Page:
GARDINER — As the expected date of the replacement of Gardiner’s two downtown bridges draws near, plans are continuing to evolve.

Representatives from the Maine Department of Transportation gave a presentation on the current status of the project Wednesday at Gardiner Area High School to about 50 area residents.

The Bridge Street bridge and the Maine Avenue bridge both cross Cobbosseecontee Stream near where it flows into the Kennbec River, and both are at the end of their useful lives.

In the current plans, the construction schedule has been adjusted. While the bridges still will be replaced in sequence, the start of the first phase, the Maine Avenue bridge replacement, will be pushed out to 2019; it had been expected to start in the fall of 2018.

In any case, it will start after the completion of the reconstruction of Water Street in Hallowell, said Tim Merritt, the transportation department’s consultant on the project.

While the plan is not final and still is subject to change, Merritt said the state is in discussions with the owners of the Chapman Fuel building on the corner of Bridge and Water streets.


To improve the flow of truck traffic that would turn west onto Water Street, part of that property would be used for a right-turn lane that would include a pedestrian refuge island for those crossing Bridge Street, at the north end of the intersection.

The state also is proposing to acquire the Gardiner Feed building on Maine Avenue, Merritt said. The stream has undercut the foundation and stability is a concern.

The relocation of Dennis’ Pizza already has been announced. Restaurant owners Andrew and Kara Waller are looking for a new space; they have to be out of the current one, built alongside the Bridge Street bridge, by January.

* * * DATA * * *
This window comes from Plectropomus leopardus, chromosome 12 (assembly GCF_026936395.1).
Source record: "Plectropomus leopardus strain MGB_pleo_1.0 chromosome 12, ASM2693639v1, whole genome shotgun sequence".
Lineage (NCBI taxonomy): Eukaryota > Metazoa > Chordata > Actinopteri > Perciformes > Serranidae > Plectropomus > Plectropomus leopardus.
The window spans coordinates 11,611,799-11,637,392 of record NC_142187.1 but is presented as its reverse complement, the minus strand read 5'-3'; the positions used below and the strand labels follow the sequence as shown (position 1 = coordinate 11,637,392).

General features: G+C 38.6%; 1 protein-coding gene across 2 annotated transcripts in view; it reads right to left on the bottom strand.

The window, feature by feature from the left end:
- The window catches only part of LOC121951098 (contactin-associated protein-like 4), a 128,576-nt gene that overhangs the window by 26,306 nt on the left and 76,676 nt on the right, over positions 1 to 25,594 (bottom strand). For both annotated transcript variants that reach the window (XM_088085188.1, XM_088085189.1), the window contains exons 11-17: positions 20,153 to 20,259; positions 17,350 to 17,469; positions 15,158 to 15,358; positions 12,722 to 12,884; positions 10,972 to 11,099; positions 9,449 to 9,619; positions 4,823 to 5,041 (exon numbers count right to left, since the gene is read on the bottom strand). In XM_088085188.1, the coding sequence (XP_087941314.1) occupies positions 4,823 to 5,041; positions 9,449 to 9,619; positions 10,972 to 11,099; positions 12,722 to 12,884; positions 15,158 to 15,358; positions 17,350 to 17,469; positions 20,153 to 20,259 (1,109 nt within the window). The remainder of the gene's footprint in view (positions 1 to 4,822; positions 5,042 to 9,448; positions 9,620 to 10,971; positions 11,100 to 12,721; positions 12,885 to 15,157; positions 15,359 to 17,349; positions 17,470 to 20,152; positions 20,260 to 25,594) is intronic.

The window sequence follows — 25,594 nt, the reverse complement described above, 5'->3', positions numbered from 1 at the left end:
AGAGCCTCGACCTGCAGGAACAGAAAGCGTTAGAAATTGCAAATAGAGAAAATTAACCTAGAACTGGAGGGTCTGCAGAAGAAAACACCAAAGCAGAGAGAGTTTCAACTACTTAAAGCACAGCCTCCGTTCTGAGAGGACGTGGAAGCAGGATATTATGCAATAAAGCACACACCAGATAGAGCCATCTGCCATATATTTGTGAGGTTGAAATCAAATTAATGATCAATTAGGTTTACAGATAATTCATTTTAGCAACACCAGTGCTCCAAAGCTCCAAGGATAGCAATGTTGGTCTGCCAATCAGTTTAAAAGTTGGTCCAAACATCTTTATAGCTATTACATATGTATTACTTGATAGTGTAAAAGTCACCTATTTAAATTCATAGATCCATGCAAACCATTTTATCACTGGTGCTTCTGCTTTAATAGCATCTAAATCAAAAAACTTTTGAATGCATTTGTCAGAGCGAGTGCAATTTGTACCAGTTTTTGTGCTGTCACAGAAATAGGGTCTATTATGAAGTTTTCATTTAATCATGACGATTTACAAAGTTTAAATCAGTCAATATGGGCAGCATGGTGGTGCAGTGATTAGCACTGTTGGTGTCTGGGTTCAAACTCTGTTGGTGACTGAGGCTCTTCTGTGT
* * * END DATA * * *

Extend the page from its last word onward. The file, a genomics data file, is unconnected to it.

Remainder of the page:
Merritt said the A1 Diner, which is in the downtown historic district, is expected to remain in place, although bridge construction is expected to cut off access to the building for about 20 days during the replacement of the Bridge Street bridge.

Merritt said the project is expected to be accelerated to lessen the effect on city residents, business owners and those who drive through Gardiner daily. To meet the accelerated schedule, the contractor will be allowed to do demolition around the clock until the that part of the project is complete; and extended work days would be allowed during the rest of the project.

Among the changes anticipated is adding a turning lane on Bridge Street, which raised some concerns about making that section of Bridge Street feel more like a highway.


District 2 Gardiner City Councilor Patricia Hart urged project planners to consider the scale of change this project would impose on the city.

“When you see all this together, it strikes me that Gardiner will look very, very different,” Hart said. Hart, who serves on Gardiner’s Bridge Advisory Committee, said the possible acquisition of properties and the widening of the street makes her sad. She invited the DOT’s property acquisition team to attend either a City Council meeting or a Bridge Advisory Committee meeting to talk about what might happen if the state acquires those properties.

The presentation reflects the work that transportation officials and their consultants have put in over months to shape the project, and their meetings with the Bridge Advisory Committee, surveys of downtown business owners who are expected to be affected by the construction and the resulting detours, and other public meetings collected comments from residents about detours, the needs of pedestrians, public outreach and any other concerns they have had.

Along with these changes, the project also is expected to incorporate a pedestrian bridge as part of the extension of the Kennebec River Rail Trail project. That will be the subject of a meeting on Aug. 24.

The meeting was livestreamed.

Jessica Lowell — 621-5632

Twitter: @JLowellKJ

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